Stuff Moms Say
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Requirements to be an Egg Donor and a Surrogate Mother

Surrogacy is one of the most significant undertakings a person can take in her life. When you agree to be a surrogate mother, you are not only giving up your body and your energy, it will feel like you are giving a small piece of yourself. The decision to become a surrogate mother isn’t one that can be taken lightly, according to eggdonorandsurrogacy.com.

Instead, it is a decision that will need to come after willful thinking and even some discussion with your family and friends. Still, those that decide to help another family become complete are giving the most precious of gifts.

As you journey down the path, you will find that being a surrogate mother or a gestational carrier has many positives and you will learn quite a bit about yourself as you help others. Many start being a surrogate mother to receive the financial compensation, but find that they get much more out of it than money.

Requirements to be an Egg Donor and a Surrogate Mother

Some of the most important qualities to be a surrogate mother aren’t things that we can measure or test in a traditional sense – you need to be compassionate, committed, safe, healthy, and mentally stable. You need to be safe while you are pregnant and giving birth so that the baby can be safe – you are an important part of this mixture. Being a surrogate mother or an egg donor means that a lot is expected of you.

Every surrogacy institute and egg donor resource has slightly different requirements for someone to be an egg donor or a surrogate mother. Some of the most basic requirements are the same, however

  •         Between 21-39 years of age
  •         BMI between 18-34
  •         Being a non-smoker living in a non-smoking home
  •         No history of clinical mental illness or current treatments
  •         Have had a successful pregnancy yourself
  •         Certain medications can make you ineligible
  •         Free of certain medical conditions

These are just a few of the most basic requirements. There are a few others that can increase your chances of being chosen as a surrogate. Most of the ones above focused on creating a healthy physical environment for the baby you will carry. Two of the most important ones that often make women ineligible include:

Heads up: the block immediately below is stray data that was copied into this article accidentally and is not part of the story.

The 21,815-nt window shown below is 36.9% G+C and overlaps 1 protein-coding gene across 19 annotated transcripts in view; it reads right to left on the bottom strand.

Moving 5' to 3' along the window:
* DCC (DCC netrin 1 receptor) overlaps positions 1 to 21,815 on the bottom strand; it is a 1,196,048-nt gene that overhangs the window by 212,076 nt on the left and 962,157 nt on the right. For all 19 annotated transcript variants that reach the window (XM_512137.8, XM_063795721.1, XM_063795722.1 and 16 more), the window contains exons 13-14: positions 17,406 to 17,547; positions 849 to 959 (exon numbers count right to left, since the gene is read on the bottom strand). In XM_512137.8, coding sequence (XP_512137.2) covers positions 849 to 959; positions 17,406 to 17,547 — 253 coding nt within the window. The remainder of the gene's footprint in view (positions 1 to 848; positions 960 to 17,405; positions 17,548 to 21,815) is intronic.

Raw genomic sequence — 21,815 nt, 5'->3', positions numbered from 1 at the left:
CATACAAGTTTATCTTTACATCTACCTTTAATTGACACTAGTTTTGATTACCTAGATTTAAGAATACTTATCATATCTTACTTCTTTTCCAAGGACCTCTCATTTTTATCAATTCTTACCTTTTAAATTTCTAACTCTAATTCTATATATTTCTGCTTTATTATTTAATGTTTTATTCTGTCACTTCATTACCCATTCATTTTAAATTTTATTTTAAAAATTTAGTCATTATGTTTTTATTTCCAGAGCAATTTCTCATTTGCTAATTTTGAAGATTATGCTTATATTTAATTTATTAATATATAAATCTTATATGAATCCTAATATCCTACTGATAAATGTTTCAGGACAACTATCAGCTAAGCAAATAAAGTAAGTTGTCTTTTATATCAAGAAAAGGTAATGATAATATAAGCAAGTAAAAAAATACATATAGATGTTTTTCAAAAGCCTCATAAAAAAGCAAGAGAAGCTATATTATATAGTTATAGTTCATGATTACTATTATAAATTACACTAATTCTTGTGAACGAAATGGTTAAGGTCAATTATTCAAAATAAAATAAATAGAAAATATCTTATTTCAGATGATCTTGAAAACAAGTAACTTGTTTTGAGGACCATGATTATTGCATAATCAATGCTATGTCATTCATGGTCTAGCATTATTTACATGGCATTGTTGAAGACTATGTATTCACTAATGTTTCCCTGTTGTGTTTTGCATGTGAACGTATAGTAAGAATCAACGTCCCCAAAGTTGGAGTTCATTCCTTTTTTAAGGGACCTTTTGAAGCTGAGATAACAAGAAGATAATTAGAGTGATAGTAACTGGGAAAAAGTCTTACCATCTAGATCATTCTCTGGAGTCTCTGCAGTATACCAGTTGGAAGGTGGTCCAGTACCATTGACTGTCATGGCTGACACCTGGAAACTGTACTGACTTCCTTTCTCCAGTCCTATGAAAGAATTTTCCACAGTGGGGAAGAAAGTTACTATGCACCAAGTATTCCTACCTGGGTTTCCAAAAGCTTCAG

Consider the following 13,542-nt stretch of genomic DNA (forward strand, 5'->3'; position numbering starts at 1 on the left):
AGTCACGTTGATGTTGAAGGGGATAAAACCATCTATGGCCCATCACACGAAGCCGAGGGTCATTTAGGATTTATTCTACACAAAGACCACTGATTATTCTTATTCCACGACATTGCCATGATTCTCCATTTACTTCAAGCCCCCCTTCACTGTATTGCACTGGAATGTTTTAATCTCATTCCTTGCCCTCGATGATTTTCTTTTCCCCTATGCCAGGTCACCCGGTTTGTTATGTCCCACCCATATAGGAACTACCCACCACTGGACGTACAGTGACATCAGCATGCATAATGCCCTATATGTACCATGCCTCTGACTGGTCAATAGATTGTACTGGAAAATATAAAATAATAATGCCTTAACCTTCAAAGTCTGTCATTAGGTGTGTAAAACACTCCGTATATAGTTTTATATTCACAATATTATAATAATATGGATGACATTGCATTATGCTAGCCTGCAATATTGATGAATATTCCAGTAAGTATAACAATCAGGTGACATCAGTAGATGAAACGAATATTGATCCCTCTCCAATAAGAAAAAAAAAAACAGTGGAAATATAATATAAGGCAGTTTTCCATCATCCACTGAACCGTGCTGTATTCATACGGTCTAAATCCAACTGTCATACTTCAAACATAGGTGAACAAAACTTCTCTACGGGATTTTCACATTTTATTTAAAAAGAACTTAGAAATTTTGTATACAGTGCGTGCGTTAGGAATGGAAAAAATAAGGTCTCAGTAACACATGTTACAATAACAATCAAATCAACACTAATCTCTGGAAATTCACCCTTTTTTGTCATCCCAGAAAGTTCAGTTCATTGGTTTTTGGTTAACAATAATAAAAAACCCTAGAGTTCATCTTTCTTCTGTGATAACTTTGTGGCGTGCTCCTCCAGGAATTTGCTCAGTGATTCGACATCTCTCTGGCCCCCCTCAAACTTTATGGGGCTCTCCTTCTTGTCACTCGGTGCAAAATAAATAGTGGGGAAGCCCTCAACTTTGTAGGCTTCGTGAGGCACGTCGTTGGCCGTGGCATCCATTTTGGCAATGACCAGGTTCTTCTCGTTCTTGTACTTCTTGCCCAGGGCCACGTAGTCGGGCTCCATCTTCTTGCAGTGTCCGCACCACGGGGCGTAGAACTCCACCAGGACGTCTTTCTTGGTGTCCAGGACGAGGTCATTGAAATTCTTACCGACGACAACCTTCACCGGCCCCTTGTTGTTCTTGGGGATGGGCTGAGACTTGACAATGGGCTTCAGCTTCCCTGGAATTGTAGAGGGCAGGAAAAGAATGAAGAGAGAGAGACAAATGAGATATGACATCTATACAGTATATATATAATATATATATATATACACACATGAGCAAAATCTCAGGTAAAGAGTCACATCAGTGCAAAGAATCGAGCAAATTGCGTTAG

•         Not currently on governmental financial support or Welfare
  •         Financially sound without help from intended parents

Many women can be wonderful mothers and take care of their families while getting help from the government – and many families have gotten through on government aid. However, this is a risk factor that many intended parents take into account when they are selecting a surrogate.

Women who receive government aid tend to have more stress in their lives and tend to work more jobs, which can make the pregnancy harder.

Being pregnant is a stressful enough situation, so adding to that is worse when the surrogate mother still has to work jobs or faces other stress.

  •         No history of criminal activity/unlawful behaviors
  •         A stable, responsible lifestyle without stress or other risk factors

A surrogate mother needs to be an upstanding citizen. A prospective surrogate will have to give information about her past when she fills out forms, and it is unlikely that an intended couple will pick someone who has a criminal history, even if that person has completely changed over the years.

It should seem obvious why people want to know so much about surrogate mothers and their history – you are giving them one of the most precious things they will ever have: a child. It might seem intrusive at times, but if you work with a qualified surrogacy or egg donor agency, you are going to have treatment that will be respectful and tactful – you do not have to worry about feeling like you are put on show.